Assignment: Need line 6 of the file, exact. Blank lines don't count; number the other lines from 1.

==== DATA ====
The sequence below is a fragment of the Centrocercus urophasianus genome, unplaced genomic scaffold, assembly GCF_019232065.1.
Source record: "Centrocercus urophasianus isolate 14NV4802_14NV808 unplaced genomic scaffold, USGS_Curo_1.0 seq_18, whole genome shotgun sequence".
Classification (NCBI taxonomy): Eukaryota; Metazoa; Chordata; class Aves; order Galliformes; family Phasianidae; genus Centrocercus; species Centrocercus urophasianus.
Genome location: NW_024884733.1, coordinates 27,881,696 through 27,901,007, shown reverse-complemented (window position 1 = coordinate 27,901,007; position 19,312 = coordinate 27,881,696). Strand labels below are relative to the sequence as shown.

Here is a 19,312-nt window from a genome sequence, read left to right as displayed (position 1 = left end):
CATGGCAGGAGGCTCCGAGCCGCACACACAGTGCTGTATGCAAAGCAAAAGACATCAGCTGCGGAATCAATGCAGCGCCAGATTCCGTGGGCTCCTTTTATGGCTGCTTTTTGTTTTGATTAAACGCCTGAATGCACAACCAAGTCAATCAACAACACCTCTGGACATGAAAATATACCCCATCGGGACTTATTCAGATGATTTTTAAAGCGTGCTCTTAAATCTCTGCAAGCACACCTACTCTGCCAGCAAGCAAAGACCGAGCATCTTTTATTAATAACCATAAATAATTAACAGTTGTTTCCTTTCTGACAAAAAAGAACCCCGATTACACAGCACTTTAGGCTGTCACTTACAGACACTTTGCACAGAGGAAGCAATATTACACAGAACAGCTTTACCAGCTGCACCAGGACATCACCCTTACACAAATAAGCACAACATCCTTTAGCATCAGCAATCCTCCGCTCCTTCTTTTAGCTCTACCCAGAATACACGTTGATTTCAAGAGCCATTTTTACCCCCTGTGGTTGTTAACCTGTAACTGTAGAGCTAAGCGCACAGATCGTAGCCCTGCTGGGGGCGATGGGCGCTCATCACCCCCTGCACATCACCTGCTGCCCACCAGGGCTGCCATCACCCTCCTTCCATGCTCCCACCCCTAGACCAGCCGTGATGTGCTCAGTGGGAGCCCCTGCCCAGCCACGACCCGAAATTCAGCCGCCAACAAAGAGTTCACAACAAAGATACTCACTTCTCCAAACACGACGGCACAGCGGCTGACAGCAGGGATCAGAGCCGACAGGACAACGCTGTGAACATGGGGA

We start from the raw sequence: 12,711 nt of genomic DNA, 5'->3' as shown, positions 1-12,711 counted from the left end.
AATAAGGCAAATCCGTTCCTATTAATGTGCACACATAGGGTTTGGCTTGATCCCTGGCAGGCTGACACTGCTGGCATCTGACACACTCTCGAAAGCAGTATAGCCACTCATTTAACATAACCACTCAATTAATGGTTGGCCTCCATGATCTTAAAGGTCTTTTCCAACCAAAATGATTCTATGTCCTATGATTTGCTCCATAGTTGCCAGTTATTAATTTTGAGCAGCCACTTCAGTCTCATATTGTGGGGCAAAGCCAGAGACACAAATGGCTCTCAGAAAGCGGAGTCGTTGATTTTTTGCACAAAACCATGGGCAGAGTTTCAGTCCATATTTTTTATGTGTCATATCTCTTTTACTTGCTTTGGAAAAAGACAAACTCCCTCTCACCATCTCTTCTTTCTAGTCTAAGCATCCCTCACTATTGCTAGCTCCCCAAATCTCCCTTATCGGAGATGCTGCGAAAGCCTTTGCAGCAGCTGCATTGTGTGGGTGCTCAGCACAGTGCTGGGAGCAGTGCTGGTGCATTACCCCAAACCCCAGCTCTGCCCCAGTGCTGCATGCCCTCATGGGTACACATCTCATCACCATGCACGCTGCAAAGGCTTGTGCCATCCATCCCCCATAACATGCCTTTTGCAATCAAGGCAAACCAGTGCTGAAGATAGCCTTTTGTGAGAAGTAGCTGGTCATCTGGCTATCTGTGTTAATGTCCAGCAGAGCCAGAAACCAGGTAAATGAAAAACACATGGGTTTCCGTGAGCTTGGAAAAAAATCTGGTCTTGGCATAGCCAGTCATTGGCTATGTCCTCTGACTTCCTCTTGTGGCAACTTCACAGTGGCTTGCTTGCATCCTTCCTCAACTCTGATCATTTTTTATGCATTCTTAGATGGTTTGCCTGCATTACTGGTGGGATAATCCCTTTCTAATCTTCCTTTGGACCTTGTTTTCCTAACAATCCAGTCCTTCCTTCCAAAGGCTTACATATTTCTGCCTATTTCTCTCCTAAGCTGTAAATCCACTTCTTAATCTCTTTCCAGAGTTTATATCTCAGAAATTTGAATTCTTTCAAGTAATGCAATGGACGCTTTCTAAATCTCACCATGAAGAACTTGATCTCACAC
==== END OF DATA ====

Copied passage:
CATGGCAGGAGGCTCCGAGCCGCACACACAGTGCTGTATGCAAAGCAAAAGACATCAGCTGCGGAATCAATGCAGCGCCAGATTCCGTGGGCTCCTTTTATGGCTGCTTTTTGTTTTGATTAAACGCCTGAATGCACAACCAAGTCAATCAACAACACCTCTGGACATGAAAATATACCCCATCGGGACTTATTCAGATGATTTTTAAAGCGTGCTCTTAAATCTCTGCAAGCACACCTACTCTGCCAGCAAGCAAAGACCGAGCATCTTTTATTAATAACCATAAATAATTAACAGTTGTTTCCTTTCTGACAAAAAAGAACCCCGATTACACAGCACTTTAGGCTGTCACTTACAGACACTTTGCACAGAGGAAGCAATATTACACAGAACAGCTTTACCAGCTGCACCAGGACATCACCCTTACACAAATAAGCACAACATCCTTTAGCATCAGCAATCCTCCGCTCCTTCTTTTAGCTCTACCCAGAATACACGTTGATTTCAAGAGCCATTTTTACCCCCTGTGGTTGTTAACCTGTAACTGTAGAGCTAAGCGCACAGATCGTAGCCCTGCTGGGGGCGATGGGCGCTCATCACCCCCTGCACATCACCTGCTGCCCACCAGGGCTGCCATCACCCTCCTTCCATGCTCCCACCCCTAGACCAGCCGTGATGTGCTCAGTGGGAGCCCCTGCCCAGCCACGACCCGAAATTCAGCCGCCAACAAAGAGTTCACAACAAAGATACTCACTTCTCCAAACACGACGGCACAGCGGCTGACAGCAGGGATCAGAGCCGACAGGACAACGCTGTGAACATGGGGA